Described as the "missing link," scientists have discovered an object in deep space they believe may hold the secrets to how planets are formed.
Known as a Kuiper Belt Object (KBO), the 0.8-mile-wide space rock was found inside the Kuiper Belt, an area of icy bodies far past Neptune. Given its size – significantly smaller than Pluto or Ultima Thule – these types of celestial bodies may be far more common than previously thought and provide clues on planetary evolution.
"If this is a true KBO detection, this implies that planetesimals before their runaway growth phase grew into kilometer-sized objects in the primordial outer Solar System and remain as a major population in the present-day Kuiper belt," the researchers wrote in the study. The results were published in a study in the scientific journal Nature Astronomy.
According to the study, there may be as many as 60,000 of these mid-sized KBOs for every square degree of sky. The study's abstract adds that "these kilometer-sized KBOs are extremely faint, and it is impossible to detect them directly," and by "the monitoring of stellar occultation events," they can be discovered that way.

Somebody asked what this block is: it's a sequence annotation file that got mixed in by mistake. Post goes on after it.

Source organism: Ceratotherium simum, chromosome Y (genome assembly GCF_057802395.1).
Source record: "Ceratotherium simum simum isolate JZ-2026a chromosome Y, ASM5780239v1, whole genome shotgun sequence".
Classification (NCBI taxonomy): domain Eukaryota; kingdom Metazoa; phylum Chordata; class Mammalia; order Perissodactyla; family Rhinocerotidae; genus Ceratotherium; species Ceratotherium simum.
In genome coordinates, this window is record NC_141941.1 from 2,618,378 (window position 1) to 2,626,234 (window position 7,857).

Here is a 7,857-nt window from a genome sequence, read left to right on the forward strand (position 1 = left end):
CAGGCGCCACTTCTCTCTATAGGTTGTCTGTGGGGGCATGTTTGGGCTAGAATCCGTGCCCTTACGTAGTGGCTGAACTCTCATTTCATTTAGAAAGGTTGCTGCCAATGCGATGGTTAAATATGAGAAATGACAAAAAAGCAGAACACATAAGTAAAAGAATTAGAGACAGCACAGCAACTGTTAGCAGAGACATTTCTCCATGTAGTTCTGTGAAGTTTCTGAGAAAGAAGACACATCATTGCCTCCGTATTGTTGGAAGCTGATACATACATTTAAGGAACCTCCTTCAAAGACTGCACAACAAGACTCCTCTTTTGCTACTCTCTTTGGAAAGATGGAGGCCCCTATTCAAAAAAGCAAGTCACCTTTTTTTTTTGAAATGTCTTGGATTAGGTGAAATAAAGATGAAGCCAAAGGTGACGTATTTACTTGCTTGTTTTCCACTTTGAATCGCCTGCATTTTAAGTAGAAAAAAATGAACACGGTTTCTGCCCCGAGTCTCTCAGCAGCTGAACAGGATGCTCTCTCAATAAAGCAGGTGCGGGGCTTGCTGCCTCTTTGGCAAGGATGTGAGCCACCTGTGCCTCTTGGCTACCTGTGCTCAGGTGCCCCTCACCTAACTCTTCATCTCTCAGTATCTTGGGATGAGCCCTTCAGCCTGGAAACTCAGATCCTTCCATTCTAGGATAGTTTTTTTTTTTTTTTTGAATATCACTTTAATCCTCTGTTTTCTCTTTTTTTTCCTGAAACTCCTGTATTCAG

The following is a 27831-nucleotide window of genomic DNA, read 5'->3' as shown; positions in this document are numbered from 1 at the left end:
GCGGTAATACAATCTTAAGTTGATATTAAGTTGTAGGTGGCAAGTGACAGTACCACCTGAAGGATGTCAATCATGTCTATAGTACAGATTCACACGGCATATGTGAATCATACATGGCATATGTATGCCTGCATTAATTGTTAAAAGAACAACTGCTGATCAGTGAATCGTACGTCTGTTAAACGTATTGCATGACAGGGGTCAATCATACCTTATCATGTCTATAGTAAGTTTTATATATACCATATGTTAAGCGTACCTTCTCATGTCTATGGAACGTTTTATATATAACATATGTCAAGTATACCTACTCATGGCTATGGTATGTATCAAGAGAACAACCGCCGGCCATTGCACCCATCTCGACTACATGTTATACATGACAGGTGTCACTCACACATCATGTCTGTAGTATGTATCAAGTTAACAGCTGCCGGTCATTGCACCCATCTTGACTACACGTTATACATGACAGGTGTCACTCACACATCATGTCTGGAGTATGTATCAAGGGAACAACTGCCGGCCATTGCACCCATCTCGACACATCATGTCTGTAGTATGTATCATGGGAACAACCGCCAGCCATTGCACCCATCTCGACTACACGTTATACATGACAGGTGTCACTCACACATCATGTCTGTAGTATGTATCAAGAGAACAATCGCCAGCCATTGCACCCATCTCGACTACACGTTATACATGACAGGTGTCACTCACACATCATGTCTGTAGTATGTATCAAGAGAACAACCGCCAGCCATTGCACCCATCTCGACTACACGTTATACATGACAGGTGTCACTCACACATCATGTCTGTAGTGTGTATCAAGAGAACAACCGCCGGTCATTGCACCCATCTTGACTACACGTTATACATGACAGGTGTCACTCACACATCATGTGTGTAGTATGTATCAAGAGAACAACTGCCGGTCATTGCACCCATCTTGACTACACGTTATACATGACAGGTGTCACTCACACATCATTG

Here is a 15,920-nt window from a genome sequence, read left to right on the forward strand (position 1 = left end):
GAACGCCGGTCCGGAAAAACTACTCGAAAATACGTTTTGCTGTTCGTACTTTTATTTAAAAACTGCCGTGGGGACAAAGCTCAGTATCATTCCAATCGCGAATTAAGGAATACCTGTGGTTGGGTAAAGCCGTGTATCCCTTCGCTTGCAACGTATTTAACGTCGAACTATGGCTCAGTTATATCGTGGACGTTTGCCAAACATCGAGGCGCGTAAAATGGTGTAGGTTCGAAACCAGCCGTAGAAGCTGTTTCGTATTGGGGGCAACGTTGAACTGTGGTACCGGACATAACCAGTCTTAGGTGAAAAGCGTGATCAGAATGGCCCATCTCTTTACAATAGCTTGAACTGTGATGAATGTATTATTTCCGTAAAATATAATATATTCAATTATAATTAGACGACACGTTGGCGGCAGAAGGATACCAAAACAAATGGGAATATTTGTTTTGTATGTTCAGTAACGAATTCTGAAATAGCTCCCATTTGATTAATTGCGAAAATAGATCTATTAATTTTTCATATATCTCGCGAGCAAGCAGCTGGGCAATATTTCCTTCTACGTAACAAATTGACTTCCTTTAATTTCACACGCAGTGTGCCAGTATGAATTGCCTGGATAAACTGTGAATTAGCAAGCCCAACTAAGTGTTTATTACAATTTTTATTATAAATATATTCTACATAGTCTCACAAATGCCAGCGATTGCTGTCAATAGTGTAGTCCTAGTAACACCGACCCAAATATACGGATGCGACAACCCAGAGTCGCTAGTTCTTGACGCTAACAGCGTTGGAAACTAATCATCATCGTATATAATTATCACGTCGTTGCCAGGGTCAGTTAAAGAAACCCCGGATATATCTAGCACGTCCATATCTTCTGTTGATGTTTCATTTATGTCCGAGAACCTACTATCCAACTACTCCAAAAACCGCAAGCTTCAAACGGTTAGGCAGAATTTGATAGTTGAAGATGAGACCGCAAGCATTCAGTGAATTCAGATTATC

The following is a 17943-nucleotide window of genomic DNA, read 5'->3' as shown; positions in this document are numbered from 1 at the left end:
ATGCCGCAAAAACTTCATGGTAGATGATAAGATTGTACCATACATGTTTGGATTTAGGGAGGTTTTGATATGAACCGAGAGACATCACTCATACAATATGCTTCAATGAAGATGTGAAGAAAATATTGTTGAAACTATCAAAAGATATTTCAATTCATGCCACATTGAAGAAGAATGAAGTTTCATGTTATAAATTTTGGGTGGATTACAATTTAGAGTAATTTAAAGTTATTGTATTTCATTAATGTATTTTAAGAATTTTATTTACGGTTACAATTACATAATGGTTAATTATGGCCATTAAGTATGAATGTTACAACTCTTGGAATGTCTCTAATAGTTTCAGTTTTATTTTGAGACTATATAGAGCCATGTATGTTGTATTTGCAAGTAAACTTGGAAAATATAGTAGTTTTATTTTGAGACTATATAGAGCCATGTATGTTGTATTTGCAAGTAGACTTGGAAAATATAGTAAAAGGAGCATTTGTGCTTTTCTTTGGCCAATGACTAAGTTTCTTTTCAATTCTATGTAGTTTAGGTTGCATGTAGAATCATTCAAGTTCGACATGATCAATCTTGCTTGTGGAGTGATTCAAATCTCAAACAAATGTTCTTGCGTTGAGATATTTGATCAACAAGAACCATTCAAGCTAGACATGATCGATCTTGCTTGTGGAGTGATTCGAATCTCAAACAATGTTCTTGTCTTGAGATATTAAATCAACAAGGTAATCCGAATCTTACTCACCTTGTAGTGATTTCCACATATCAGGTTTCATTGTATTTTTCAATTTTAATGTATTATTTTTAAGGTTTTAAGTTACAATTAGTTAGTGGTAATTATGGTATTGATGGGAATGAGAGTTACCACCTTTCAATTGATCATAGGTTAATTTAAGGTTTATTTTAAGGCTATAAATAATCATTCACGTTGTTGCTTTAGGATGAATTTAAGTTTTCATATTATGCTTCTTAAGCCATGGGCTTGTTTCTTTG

Ko Arimatsu, who lead the study, said they did not have much funding and looked for the aforementioned occulations, events that cause a dimness in the sky that could mean KBOs are passing in front of stars, to help find the object.
"This is a real victory for little projects," Arimatsu said in the statement. "Our team had less than 0.3 percent of the budget of large international projects. We didn't even have enough money to build a second dome to protect our second telescope! Yet we still managed to make a discovery that is impossible for the big projects."
Arimatsu added that the team intends to continue to look at the Kuiper Belt, as well as the still undiscovered Oort Cloud, which may contain trillions of icy objects, according to Space.com.
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